i.      Elisha is believed to be a type of Christ as there are many comparisons between the two of them.  His name actually means, “God is salvation”.

1.       Both had a predecessor – Elijah and John the Baptist (consider that Jesus said that John the Baptist was Elijah prophesied as coming – Malachi 3:1, 4:5-6

2.       Both had more disciples than their predecessor

3.       Both worked many different types of miracles – healing lepers and the sick, defying gravity (Elisha our event, Jesus walking on water), feeding a large group with an inadequate amount of food, both helped desperate widows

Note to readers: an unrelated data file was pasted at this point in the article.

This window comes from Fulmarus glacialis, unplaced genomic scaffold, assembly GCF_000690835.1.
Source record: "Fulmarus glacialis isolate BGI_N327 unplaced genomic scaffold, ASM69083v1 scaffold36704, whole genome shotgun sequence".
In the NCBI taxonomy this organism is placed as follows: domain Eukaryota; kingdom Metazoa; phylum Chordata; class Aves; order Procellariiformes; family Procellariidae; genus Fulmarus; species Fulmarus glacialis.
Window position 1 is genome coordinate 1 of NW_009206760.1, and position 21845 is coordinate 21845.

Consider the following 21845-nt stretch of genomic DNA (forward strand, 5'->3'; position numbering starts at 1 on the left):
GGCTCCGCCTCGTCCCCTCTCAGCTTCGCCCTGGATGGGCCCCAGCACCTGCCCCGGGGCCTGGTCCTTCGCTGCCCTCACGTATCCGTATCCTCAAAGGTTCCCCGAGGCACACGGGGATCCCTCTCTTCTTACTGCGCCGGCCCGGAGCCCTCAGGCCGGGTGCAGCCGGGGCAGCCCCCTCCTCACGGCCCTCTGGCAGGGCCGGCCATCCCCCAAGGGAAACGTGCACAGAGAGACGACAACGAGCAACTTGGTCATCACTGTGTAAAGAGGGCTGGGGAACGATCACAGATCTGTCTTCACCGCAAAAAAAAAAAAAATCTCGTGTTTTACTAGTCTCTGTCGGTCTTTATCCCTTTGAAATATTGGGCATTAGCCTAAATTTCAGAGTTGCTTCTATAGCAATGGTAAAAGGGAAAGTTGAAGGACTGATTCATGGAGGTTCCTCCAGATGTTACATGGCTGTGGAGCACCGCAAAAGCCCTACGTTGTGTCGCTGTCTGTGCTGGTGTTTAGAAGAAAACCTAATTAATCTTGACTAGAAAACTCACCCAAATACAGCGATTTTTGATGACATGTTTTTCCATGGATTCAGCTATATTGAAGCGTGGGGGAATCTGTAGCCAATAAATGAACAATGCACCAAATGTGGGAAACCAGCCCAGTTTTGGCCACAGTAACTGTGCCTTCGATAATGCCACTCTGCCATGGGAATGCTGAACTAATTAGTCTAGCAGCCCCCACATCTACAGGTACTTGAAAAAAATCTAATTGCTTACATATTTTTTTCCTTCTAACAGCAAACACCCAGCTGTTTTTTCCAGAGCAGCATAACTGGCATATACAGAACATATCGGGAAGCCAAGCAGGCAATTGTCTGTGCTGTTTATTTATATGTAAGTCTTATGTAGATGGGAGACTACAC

4.       Both raised the dead sons and restored them to their mothers (2 Kings 4:8ff, Luke 7:11ff)

5.       Both led captives – 2 Kings 6:18-20, Ephesians 4:7-8

6.       Both had a covetous disciple - Gehazi and Judas

7.       This things do not PROVE indisputably Elisha was a type, but it is worthy of observation the recorded miracles he actually performs, and it is very coincidental.
And there are lessons to learn from this. 

                                                 ii.      We owe a debt to God because of our sins – just as the axe head was lost and made that worker a debtor, so when we sin we are lost – Romans 6:23